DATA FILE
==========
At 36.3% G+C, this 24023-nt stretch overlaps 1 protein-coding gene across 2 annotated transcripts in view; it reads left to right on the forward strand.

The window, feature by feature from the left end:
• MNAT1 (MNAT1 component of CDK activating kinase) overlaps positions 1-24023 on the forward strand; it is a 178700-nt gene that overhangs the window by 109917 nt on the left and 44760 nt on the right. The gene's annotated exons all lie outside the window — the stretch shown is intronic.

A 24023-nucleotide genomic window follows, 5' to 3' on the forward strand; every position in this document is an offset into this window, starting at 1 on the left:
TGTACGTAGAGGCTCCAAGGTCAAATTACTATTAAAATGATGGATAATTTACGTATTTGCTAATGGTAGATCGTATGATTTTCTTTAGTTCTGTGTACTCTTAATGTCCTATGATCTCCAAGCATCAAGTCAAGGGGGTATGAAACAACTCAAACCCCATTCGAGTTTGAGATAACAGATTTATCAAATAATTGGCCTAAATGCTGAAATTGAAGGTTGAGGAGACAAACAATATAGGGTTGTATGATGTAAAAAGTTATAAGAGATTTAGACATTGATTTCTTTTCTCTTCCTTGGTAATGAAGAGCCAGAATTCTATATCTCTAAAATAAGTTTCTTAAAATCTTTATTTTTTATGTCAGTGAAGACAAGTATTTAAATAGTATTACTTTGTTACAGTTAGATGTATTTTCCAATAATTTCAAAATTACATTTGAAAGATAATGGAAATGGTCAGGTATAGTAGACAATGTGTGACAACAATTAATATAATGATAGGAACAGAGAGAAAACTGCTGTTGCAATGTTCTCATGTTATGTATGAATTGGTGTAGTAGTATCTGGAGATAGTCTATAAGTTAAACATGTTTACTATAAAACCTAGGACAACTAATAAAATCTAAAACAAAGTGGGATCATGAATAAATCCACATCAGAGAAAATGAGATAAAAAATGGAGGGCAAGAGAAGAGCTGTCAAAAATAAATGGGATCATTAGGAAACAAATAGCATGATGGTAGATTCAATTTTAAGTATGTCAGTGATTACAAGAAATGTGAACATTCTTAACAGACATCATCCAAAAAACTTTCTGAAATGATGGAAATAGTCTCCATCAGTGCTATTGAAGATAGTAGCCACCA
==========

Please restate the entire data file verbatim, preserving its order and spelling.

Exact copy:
At 36.3% G+C, this 24023-nt stretch overlaps 1 protein-coding gene across 2 annotated transcripts in view; it reads left to right on the forward strand.

The window, feature by feature from the left end:
• MNAT1 (MNAT1 component of CDK activating kinase) overlaps positions 1-24023 on the forward strand; it is a 178700-nt gene that overhangs the window by 109917 nt on the left and 44760 nt on the right. The gene's annotated exons all lie outside the window — the stretch shown is intronic.

A 24023-nucleotide genomic window follows, 5' to 3' on the forward strand; every position in this document is an offset into this window, starting at 1 on the left:
TGTACGTAGAGGCTCCAAGGTCAAATTACTATTAAAATGATGGATAATTTACGTATTTGCTAATGGTAGATCGTATGATTTTCTTTAGTTCTGTGTACTCTTAATGTCCTATGATCTCCAAGCATCAAGTCAAGGGGGTATGAAACAACTCAAACCCCATTCGAGTTTGAGATAACAGATTTATCAAATAATTGGCCTAAATGCTGAAATTGAAGGTTGAGGAGACAAACAATATAGGGTTGTATGATGTAAAAAGTTATAAGAGATTTAGACATTGATTTCTTTTCTCTTCCTTGGTAATGAAGAGCCAGAATTCTATATCTCTAAAATAAGTTTCTTAAAATCTTTATTTTTTATGTCAGTGAAGACAAGTATTTAAATAGTATTACTTTGTTACAGTTAGATGTATTTTCCAATAATTTCAAAATTACATTTGAAAGATAATGGAAATGGTCAGGTATAGTAGACAATGTGTGACAACAATTAATATAATGATAGGAACAGAGAGAAAACTGCTGTTGCAATGTTCTCATGTTATGTATGAATTGGTGTAGTAGTATCTGGAGATAGTCTATAAGTTAAACATGTTTACTATAAAACCTAGGACAACTAATAAAATCTAAAACAAAGTGGGATCATGAATAAATCCACATCAGAGAAAATGAGATAAAAAATGGAGGGCAAGAGAAGAGCTGTCAAAAATAAATGGGATCATTAGGAAACAAATAGCATGATGGTAGATTCAATTTTAAGTATGTCAGTGATTACAAGAAATGTGAACATTCTTAACAGACATCATCCAAAAAACTTTCTGAAATGATGGAAATAGTCTCCATCAGTGCTATTGAAGATAGTAGCCACCA